Finally, it should be noted that the provision of separate resilient biasing springs, such as the leaf spring portions 52 and 54, has been found to be very advantageous in that it provides for the dual-acting nature of the hinge assembly 21. The leaf spring portions 52, being separate and distinct from the leaf spring portions 54, can be formed to have a different length, or a different curvature, or otherwise have a different resilient deflection when engaged by their corresponding cam members, in order to vary the rotational efforts in the various predetermined relative rotational orientations. This arrangement is particularly advantageous when a door, such as the vanity door 20, is equipped with accessories, or is otherwise relatively heavy, so that the resilient biasing force that maintains the door 20 in its open position can be increased without unnecessarily affecting the resilient biasing force necessary to releasably maintain the door in its closed position.
In this regard, the cam members 34 and the cam members 36 can be formed as solid, "one-piece" cam members, as illustrated in FIGS. 14 and 15, or a parallel split or multiple cam member configuration can alternatively be used, as illustrated in FIGS. 14A and 15A. In this alternative arrangement, the multiple, parallel cam member segments 36A and 38A can be advantageous in certain applications to prevent material sagging or sinking in some injection molded constructions, for example. Similarly, although not expressly shown in the drawings, the protrusion 46 can also be optionally formed with such a multiple, parallel configuration.
The exemplary, illustrative hinge assembly 21 of the present invention has optionally been equipped with two different arrangements that substantially prevent inadvertent disconnection of the door 20 from the housing structure 18, with such arrangements being included either alone, or in conjunction with one another, as dictated by the design parameters in a particular application. During the initial opening movement of the door 20, when the susceptibility of disconnection is greatest, the protrusions 46 on the door 20 are received within the opening or receptacle 56 of the spring members 50, and functionally coupled with the above-discussed sliding and pivotal engagement of the pin members 76 with the hooked portions 72. This substantially prevents the possibility of inadvertent disconnection of the door 20 from the housing structure 18 during initial opening movement. During further opening movement, however, when the protrusion 46 is rotated to a position clear of the opening 56, and the potential for inadvertent disconnection of the door member 20 from the housing structure 18 is perhaps lessened, the engagement of the pin members 76 with the hooked portions 72 of the tab member 70 serves to substantially prevent such inadvertent disconnection during the remainder of the rotation. In a given application, one skilled in the art will readily recognize that one or the other of these interlocking relationships can be eliminated, or that in certain other applications both of such interlocking relationships may be desirable.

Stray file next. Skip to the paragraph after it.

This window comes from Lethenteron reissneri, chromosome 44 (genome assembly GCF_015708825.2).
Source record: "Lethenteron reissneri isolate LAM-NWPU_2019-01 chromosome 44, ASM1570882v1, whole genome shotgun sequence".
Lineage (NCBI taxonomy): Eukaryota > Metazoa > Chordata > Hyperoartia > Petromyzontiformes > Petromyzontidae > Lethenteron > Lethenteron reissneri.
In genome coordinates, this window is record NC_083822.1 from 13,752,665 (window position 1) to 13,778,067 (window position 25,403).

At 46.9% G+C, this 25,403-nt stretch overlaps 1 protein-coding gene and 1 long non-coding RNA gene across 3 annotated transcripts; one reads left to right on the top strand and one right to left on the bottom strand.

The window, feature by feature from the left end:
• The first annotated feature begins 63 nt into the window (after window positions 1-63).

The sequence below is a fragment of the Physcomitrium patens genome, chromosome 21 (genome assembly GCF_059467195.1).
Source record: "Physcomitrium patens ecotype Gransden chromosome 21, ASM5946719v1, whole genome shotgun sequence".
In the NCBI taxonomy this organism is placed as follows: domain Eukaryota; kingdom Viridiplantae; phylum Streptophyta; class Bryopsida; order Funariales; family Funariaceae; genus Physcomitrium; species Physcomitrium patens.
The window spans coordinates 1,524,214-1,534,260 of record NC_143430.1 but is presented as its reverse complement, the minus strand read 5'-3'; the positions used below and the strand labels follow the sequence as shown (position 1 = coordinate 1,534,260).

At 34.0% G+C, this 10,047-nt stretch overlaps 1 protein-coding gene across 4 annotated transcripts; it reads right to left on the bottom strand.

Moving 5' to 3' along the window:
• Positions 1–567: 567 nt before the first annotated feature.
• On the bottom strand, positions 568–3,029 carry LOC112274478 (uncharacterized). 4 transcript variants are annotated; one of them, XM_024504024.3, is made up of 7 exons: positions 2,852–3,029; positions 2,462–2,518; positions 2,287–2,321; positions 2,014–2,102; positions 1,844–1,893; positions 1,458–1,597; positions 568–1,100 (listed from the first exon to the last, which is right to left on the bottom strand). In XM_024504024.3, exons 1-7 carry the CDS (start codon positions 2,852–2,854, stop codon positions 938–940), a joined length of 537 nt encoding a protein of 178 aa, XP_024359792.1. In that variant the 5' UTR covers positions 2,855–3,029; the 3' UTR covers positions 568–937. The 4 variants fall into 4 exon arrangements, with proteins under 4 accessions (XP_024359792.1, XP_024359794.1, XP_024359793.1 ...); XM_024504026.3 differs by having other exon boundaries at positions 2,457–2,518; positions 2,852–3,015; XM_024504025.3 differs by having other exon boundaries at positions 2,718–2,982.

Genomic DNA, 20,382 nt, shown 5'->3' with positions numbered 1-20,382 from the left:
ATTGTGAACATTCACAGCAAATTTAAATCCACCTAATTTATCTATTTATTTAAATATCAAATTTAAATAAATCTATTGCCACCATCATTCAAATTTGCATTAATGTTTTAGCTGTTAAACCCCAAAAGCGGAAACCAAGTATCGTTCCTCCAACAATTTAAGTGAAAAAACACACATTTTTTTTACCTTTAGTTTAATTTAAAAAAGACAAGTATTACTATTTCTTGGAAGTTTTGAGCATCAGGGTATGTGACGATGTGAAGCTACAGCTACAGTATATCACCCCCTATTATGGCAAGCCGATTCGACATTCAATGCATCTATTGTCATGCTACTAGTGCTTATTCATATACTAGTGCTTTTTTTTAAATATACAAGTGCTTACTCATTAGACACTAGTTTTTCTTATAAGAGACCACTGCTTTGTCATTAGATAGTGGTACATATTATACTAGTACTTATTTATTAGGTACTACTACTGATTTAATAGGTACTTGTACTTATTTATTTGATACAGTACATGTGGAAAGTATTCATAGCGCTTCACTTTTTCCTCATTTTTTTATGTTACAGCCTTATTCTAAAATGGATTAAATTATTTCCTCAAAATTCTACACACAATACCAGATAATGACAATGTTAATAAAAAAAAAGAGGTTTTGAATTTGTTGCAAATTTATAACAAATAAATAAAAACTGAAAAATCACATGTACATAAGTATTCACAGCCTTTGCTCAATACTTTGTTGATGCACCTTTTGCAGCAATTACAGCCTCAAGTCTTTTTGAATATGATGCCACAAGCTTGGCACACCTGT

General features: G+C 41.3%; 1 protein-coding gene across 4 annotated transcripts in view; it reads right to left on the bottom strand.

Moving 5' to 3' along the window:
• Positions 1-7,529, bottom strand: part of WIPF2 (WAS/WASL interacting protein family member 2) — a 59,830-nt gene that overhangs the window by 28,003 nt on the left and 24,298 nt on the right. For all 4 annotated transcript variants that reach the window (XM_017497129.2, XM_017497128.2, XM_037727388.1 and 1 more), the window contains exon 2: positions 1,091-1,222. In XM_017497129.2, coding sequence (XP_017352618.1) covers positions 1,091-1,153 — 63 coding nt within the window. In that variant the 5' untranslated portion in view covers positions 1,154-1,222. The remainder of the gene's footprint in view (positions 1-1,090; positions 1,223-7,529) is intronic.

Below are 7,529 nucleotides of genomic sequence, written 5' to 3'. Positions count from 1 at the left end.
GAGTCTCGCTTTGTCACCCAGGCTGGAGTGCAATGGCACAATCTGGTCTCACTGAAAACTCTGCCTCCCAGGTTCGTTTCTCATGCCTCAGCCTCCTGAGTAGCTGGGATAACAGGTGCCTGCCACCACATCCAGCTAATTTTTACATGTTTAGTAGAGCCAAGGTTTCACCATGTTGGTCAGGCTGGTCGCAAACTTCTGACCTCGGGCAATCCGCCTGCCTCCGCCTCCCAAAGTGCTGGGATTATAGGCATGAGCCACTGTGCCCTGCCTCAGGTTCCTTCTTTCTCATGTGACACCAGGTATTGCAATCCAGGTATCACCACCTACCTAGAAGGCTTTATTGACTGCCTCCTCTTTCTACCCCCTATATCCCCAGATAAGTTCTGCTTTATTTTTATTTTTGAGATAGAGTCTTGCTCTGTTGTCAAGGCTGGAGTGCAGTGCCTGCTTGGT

Finally, it should be noted, as will now be readily apparent to those skilled in the art, that the exemplary, illustrative arrangement depicted in the drawings, wherein the cam members and the protrusion 46 are interconnected or attached to the door 20, with the spring members being interconnected or attached to the housing structure, can optionally be reversed. In such reversed arrangement, the cam members or cam member arrangements and the protrusion 46 could be provided on the housing structure, with the spring members being provided on the door member.
The foregoing discussion discloses and describes exemplary embodiments of the present invention. One skilled in the art will readily recognize from such discussion, and from the accompanying drawings and claims, that various changes, modifications, and variations may be made therein without departing from the spirit and scope of the invention as defined in the following claims.
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|U.S. Classification||296/97.1, 16/341, 16/342|
|Cooperative Classification||Y10T16/54035, B60J3/0282, Y10T16/54038|
|Apr 13, 1990||AS||Assignment|
Owner name: IRVIN AUTOMOTIVE PRODUCTS, INC., A CORP OF DELAWAR
Free format text: ASSIGNMENT OF ASSIGNORS INTEREST.;ASSIGNOR:CHAREN, GRACE M.;REEL/FRAME:005279/0746
Effective date: 19900413
|Mar 12, 1991||AS||Assignment|
Owner name: TAKATA, INC., A CORP. OF DE, MICHIGAN
Free format text: ASSIGNMENT OF ASSIGNORS INTEREST.;ASSIGNOR:IRVIN AUTOMOTIVE PRODUCTS, INC.;REEL/FRAME:005626/0501
Effective date: 19910301
|Dec 1, 1992||CC||Certificate of correction|
|Sep 27, 1994||REMI||Maintenance fee reminder mailed|
|Feb 19, 1995||LAPS||Lapse for failure to pay maintenance fees|
|May 2, 1995||FP||Expired due to failure to pay maintenance fee|
Effective date: 19950222